How would NASA protect Earth if an asteroid was going to crash on it?
What would NASA do if an asteroid was going to hit Earth? Know everything here.
NASA has tracked a huge number of potentially dangerous asteroids that could have hit Earth over the last few decades. Though none of them hit the Earth, it's not likely to stay that way. So, what if an asteroid was actually gpoing to hit Earth? How would space agencies like NASA save Earth? There are so many questions that you must be wondering about. Well, then, know that space agencies across the globe are working on developing new techniques that could detect a potentially dangerous asteroid much before it could hit Earth. NASA has developed the Double Asteroid Redirection Test (DART) that could calculate the probability of asteroids' impact on the Earth within a period of about 100 years.
NASA is also working on a technique that could generate a force equivalent to 3 tons of TNT to displace the trajectory of an asteroid to reduce the probability of its impact on the Earth. It should be noted that millions of years ago, when an asteroid did hit Earth, dinosaurs became extinct.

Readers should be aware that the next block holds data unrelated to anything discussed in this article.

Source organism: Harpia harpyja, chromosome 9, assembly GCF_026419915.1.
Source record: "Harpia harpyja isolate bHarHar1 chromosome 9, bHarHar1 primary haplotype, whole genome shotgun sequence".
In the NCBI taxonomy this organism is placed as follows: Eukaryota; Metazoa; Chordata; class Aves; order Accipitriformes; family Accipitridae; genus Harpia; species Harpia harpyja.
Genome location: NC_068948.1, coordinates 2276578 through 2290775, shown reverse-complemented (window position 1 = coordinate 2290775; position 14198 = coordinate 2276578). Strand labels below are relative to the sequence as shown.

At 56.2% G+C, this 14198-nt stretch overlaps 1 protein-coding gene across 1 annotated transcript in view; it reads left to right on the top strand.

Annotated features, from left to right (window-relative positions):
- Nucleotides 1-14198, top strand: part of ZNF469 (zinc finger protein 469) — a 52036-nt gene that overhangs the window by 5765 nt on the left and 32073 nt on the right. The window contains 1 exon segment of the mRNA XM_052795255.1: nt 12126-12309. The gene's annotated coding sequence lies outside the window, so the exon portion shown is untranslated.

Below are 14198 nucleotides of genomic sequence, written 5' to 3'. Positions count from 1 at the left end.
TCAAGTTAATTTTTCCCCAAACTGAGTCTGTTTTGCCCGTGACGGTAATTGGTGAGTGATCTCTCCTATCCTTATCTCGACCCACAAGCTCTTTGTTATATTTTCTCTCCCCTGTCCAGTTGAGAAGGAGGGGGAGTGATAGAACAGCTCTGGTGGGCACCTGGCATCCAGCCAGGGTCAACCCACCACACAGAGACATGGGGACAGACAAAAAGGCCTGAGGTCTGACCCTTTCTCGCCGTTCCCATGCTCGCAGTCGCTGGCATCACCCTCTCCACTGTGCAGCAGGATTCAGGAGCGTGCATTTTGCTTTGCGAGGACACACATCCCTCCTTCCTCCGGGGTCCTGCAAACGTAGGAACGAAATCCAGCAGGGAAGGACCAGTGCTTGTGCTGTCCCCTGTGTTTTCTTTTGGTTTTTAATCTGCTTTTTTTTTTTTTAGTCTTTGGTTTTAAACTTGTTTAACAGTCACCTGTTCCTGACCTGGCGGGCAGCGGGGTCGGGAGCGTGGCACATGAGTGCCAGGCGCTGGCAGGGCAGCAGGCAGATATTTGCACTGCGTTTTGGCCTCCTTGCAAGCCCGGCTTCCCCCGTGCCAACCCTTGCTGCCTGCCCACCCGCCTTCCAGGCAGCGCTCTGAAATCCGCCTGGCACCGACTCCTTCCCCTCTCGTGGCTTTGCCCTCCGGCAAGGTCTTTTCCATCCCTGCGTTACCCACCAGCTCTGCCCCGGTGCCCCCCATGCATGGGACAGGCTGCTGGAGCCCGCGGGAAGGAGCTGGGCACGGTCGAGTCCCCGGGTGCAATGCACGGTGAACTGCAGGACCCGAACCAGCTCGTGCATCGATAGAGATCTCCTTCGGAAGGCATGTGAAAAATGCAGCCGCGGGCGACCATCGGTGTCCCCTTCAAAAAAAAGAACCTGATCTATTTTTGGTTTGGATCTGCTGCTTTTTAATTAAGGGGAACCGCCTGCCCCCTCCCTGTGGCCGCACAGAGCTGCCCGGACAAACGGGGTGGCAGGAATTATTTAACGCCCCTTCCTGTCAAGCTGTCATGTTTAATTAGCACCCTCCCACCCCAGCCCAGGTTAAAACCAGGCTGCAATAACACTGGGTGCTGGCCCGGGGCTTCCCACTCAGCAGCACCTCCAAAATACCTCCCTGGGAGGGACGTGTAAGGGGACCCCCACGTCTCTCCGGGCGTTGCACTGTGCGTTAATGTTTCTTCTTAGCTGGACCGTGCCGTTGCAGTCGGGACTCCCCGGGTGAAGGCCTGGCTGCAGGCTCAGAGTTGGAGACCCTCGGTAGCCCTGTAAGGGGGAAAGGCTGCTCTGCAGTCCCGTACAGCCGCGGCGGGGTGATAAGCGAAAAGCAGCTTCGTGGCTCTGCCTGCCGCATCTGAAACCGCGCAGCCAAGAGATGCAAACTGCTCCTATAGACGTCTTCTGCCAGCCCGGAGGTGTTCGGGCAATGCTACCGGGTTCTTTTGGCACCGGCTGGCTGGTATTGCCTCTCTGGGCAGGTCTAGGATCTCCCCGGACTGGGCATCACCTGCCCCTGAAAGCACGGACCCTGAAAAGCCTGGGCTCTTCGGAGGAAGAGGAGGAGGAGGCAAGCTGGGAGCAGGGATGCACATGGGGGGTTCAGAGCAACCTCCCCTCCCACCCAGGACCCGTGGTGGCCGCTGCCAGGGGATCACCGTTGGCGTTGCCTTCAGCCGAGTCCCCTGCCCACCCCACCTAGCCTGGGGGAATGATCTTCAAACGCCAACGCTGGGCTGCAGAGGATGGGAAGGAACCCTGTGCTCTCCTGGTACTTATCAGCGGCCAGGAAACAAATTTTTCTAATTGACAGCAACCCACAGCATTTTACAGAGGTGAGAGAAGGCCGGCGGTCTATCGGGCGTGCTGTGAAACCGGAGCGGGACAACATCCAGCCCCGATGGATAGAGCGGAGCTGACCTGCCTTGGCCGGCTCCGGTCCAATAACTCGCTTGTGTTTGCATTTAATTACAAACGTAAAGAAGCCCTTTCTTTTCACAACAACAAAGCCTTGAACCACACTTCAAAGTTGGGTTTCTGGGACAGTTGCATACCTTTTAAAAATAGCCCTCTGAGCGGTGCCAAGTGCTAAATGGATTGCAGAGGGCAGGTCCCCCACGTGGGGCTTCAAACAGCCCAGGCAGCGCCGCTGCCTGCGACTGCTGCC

Here are the key elements listed by Gearrice that could protect Earth before the catastrophe can repeat itself.
According to the report, the Center for Near Earth Object Studies (CNEOS), has outlined various lines of action if a potentially dangerous object comes closer to Earth. Nearly 90% of asteroids that are 1 kilometer or larger in size can be tracked by NASA and are not potentially dangerous. However, in September, the US space agency will make an attempt to move an asteroid with a size of 161 meters from the trajectory. But it's yet to be confirmed to what extent it is feasible to carry out this type of activity.
The other option that could be considered is conducting a nuclear attack. As shared by the Slash Gear portal, the launch of a nuclear warhead of one megaton of power could destroy up to 99% of the mass of an asteroid with a size of 100 meters.
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